After watching a video on the brief history of vaporwave, I followed the step-by-step Vaporarts 101: Visual Aesthetics Photoshop Tutorial. I really don’t know if I was on the right track or not, but this was my end result.
According to Aesthetic Wiki: Vaporwave, “imagery associated with vaporwave includes glitch art, Renaissance sculptures, ’90s web design, outmoded computer renderings and classic cyberpunk aesthetics. Use of Japanese characters and other non western writing systems is also prominent.” I don’t know how to add music, so I just worked on the art portion.
I started out with a simple image of an individual I photographed last year.
I cut out the background in Photoshop then followed the video tutorial in duplicating layers and creating a symmetrical image of this guy seemingly processing information with his hand on his forehead. I remember at the time of the photo, he was actually studying and I considered creating something around the theme of “knowledge is power,” which is exactly what the Japanese characters on the image state (I used Google Translate.) I searched Google for some PNG images of books and personal electronics, some of the ways in which people get information. I added some low poly computer renderings of birds flying out of the books’ pages up to his ears, symbolizing pigeons that were once used as messengers, sources of information. There’s also an image of the earth and dollar signs which could symbolize power. We’ve got the 1990s Windows Start button as well as a random Renaissance sculpture. I then overlayed the image with two types of VHS screens in Photoshop…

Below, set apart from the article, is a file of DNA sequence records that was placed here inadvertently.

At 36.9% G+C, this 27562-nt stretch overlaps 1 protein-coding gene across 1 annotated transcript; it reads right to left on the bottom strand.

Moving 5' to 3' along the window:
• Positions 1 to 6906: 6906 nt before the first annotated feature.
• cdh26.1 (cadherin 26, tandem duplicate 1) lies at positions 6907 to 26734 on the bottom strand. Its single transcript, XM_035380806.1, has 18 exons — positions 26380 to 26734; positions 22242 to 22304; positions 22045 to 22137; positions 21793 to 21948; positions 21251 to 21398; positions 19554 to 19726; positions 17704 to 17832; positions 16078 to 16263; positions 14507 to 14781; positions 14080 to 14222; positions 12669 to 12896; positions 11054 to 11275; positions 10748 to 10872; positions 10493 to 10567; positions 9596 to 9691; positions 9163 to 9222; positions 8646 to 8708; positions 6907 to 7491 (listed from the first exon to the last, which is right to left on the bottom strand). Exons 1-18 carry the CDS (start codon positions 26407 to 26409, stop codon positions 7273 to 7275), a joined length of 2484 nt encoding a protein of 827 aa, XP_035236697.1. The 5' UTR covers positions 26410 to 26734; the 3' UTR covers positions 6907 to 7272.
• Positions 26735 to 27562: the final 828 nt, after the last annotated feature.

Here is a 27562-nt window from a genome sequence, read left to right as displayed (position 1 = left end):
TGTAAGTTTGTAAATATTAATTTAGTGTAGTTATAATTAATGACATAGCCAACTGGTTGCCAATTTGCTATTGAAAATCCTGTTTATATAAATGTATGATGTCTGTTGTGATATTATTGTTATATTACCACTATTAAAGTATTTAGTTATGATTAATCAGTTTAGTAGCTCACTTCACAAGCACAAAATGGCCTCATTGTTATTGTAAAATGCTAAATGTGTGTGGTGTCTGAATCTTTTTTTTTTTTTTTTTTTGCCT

The first (turned vertically) gave me that dark to light gradient.
The second gave the more visible horizontal discoloration.
After putting the image together by following the tutorial, I downloaded the Glitch! app on my Android phone, transferred the image there, then played with various glitches before ending with this one.
I don’t like politics. But this year, I paid attention. The news coverage of Donald Trump’s bigotry, racism, sexism, islamophobia, ableism, narcissism, and bullying made me (as well as most others who could care less about politics) pay attention… I’m a naturalized citizen, and I voted for the first time ever… out of fear, I suppose. The fear that Donald Trump could become president of a country I love. And… unfortunately, that fear came true. Many Americans are disappointed, upset, frustrated and emotionally distressed over all that could possibly occur during Trump’s presidency. Thousands of protestors are marching across big cities like Chicago, New York, Los Angeles, Philadelphia, Boston, Washington, D.C., and Portland. How could he possibly win? Hillary Clinton won the popular vote, but Trump won due to the magic of the Electoral College. “As messed up as the Electoral College is, we’re likely stuck with it for some time. Your safe state vote might be wasted, or it might even be subverted by rogue electors,” said Andrew Prokop in Why the Electoral College is the absolute worst, explained. I think many of us feel the same as Hillary Clinton said in her concession speech, “This loss hurts, but please never stop believing that fighting for what’s right is worth it.” Now, The Golden Sun is reporting Canada received over 10 million immigration applications from Americans since Trump was elected president Nov. 9… Here’s a funny Tweet with Canadian recording artist Drake and American comedian and actress Leslie Jones…